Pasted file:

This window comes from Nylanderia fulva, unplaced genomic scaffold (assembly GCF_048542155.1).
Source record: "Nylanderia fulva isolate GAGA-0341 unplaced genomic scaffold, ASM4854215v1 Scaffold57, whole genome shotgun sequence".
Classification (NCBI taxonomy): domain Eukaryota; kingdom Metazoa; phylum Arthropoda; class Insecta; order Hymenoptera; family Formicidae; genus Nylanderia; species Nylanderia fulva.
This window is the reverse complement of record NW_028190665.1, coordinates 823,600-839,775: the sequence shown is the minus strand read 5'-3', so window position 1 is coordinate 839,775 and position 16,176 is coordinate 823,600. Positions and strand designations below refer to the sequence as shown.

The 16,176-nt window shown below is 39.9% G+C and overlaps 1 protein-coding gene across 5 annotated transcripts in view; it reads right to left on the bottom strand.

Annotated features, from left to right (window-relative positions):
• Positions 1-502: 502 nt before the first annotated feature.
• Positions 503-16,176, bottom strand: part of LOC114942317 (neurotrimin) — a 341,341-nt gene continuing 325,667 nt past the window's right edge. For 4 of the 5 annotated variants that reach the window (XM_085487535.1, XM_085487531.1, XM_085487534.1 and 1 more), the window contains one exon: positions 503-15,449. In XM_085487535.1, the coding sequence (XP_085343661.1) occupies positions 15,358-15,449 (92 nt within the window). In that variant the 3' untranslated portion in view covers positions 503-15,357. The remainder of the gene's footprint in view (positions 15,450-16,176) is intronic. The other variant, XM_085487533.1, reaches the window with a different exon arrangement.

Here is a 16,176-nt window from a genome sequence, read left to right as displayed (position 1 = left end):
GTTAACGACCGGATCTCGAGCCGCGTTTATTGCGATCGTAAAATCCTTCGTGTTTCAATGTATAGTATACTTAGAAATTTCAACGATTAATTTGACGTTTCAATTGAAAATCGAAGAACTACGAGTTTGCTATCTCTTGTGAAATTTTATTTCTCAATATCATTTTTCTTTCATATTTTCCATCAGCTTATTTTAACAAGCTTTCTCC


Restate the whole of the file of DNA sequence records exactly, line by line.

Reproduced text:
This window comes from Nylanderia fulva, unplaced genomic scaffold (assembly GCF_048542155.1).
Source record: "Nylanderia fulva isolate GAGA-0341 unplaced genomic scaffold, ASM4854215v1 Scaffold57, whole genome shotgun sequence".
Classification (NCBI taxonomy): domain Eukaryota; kingdom Metazoa; phylum Arthropoda; class Insecta; order Hymenoptera; family Formicidae; genus Nylanderia; species Nylanderia fulva.
This window is the reverse complement of record NW_028190665.1, coordinates 823,600-839,775: the sequence shown is the minus strand read 5'-3', so window position 1 is coordinate 839,775 and position 16,176 is coordinate 823,600. Positions and strand designations below refer to the sequence as shown.

The 16,176-nt window shown below is 39.9% G+C and overlaps 1 protein-coding gene across 5 annotated transcripts in view; it reads right to left on the bottom strand.

Annotated features, from left to right (window-relative positions):
• Positions 1-502: 502 nt before the first annotated feature.
• Positions 503-16,176, bottom strand: part of LOC114942317 (neurotrimin) — a 341,341-nt gene continuing 325,667 nt past the window's right edge. For 4 of the 5 annotated variants that reach the window (XM_085487535.1, XM_085487531.1, XM_085487534.1 and 1 more), the window contains one exon: positions 503-15,449. In XM_085487535.1, the coding sequence (XP_085343661.1) occupies positions 15,358-15,449 (92 nt within the window). In that variant the 3' untranslated portion in view covers positions 503-15,357. The remainder of the gene's footprint in view (positions 15,450-16,176) is intronic. The other variant, XM_085487533.1, reaches the window with a different exon arrangement.

Here is a 16,176-nt window from a genome sequence, read left to right as displayed (position 1 = left end):
GTTAACGACCGGATCTCGAGCCGCGTTTATTGCGATCGTAAAATCCTTCGTGTTTCAATGTATAGTATACTTAGAAATTTCAACGATTAATTTGACGTTTCAATTGAAAATCGAAGAACTACGAGTTTGCTATCTCTTGTGAAATTTTATTTCTCAATATCATTTTTCTTTCATATTTTCCATCAGCTTATTTTAACAAGCTTTCTCC